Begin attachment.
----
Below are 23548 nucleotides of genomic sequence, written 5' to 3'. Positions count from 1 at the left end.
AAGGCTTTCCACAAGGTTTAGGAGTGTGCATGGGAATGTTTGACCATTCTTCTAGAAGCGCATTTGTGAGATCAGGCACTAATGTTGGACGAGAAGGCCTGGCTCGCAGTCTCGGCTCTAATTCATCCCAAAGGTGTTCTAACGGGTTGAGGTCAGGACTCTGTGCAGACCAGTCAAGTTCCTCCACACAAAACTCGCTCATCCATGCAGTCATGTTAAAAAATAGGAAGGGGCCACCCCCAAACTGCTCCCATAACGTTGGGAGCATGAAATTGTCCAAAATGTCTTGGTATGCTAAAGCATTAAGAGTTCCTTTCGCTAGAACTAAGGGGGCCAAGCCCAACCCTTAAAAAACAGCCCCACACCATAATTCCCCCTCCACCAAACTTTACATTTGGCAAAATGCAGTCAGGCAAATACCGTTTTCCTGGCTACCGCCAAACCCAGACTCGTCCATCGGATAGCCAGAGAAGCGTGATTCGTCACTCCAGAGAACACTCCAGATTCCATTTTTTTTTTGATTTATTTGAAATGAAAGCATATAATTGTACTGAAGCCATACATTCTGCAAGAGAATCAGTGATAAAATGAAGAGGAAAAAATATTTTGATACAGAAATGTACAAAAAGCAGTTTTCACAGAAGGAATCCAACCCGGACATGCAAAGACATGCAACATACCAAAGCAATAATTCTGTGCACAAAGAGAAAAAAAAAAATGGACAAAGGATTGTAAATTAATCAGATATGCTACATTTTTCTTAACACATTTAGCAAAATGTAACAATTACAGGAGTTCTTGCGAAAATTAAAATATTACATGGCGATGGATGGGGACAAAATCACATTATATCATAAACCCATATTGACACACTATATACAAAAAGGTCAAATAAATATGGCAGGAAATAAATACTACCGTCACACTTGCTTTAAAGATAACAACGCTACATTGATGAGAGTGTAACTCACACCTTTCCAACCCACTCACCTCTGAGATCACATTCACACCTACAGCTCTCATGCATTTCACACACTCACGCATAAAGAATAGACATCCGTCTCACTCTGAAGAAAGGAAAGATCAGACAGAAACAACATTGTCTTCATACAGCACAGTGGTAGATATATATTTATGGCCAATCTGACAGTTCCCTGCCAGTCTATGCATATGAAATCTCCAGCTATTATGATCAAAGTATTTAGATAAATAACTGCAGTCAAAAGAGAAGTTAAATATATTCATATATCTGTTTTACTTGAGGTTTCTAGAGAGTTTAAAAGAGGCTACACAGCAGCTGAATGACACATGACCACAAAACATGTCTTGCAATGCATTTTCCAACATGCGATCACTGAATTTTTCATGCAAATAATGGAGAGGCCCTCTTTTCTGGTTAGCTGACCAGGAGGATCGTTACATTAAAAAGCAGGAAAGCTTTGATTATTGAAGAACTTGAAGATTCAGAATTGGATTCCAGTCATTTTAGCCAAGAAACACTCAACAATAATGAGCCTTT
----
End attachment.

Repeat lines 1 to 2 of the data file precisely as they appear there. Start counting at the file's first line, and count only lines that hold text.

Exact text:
Below are 23548 nucleotides of genomic sequence, written 5' to 3'. Positions count from 1 at the left end.
AAGGCTTTCCACAAGGTTTAGGAGTGTGCATGGGAATGTTTGACCATTCTTCTAGAAGCGCATTTGTGAGATCAGGCACTAATGTTGGACGAGAAGGCCTGGCTCGCAGTCTCGGCTCTAATTCATCCCAAAGGTGTTCTAACGGGTTGAGGTCAGGACTCTGTGCAGACCAGTCAAGTTCCTCCACACAAAACTCGCTCATCCATGCAGTCATGTTAAAAAATAGGAAGGGGCCACCCCCAAACTGCTCCCATAACGTTGGGAGCATGAAATTGTCCAAAATGTCTTGGTATGCTAAAGCATTAAGAGTTCCTTTCGCTAGAACTAAGGGGGCCAAGCCCAACCCTTAAAAAACAGCCCCACACCATAATTCCCCCTCCACCAAACTTTACATTTGGCAAAATGCAGTCAGGCAAATACCGTTTTCCTGGCTACCGCCAAACCCAGACTCGTCCATCGGATAGCCAGAGAAGCGTGATTCGTCACTCCAGAGAACACTCCAGATTCCATTTTTTTTTTGATTTATTTGAAATGAAAGCATATAATTGTACTGAAGCCATACATTCTGCAAGAGAATCAGTGATAAAATGAAGAGGAAAAAATATTTTGATACAGAAATGTACAAAAAGCAGTTTTCACAGAAGGAATCCAACCCGGACATGCAAAGACATGCAACATACCAAAGCAATAATTCTGTGCACAAAGAGAAAAAAAAAAATGGACAAAGGATTGTAAATTAATCAGATATGCTACATTTTTCTTAACACATTTAGCAAAATGTAACAATTACAGGAGTTCTTGCGAAAATTAAAATATTACATGGCGATGGATGGGGACAAAATCACATTATATCATAAACCCATATTGACACACTATATACAAAAAGGTCAAATAAATATGGCAGGAAATAAATACTACCGTCACACTTGCTTTAAAGATAACAACGCTACATTGATGAGAGTGTAACTCACACCTTTCCAACCCACTCACCTCTGAGATCACATTCACACCTACAGCTCTCATGCATTTCACACACTCACGCATAAAGAATAGACATCCGTCTCACTCTGAAGAAAGGAAAGATCAGACAGAAACAACATTGTCTTCATACAGCACAGTGGTAGATATATATTTATGGCCAATCTGACAGTTCCCTGCCAGTCTATGCATATGAAATCTCCAGCTATTATGATCAAAGTATTTAGATAAATAACTGCAGTCAAAAGAGAAGTTAAATATATTCATATATCTGTTTTACTTGAGGTTTCTAGAGAGTTTAAAAGAGGCTACACAGCAGCTGAATGACACATGACCACAAAACATGTCTTGCAATGCATTTTCCAACATGCGATCACTGAATTTTTCATGCAAATAATGGAGAGGCCCTCTTTTCTGGTTAGCTGACCAGGAGGATCGTTACATTAAAAAGCAGGAAAGCTTTGATTATTGAAGAACTTGAAGATTCAGAATTGGATTCCAGTCATTTTAGCCAAGAAACACTCAACAATAATGAGCCTTT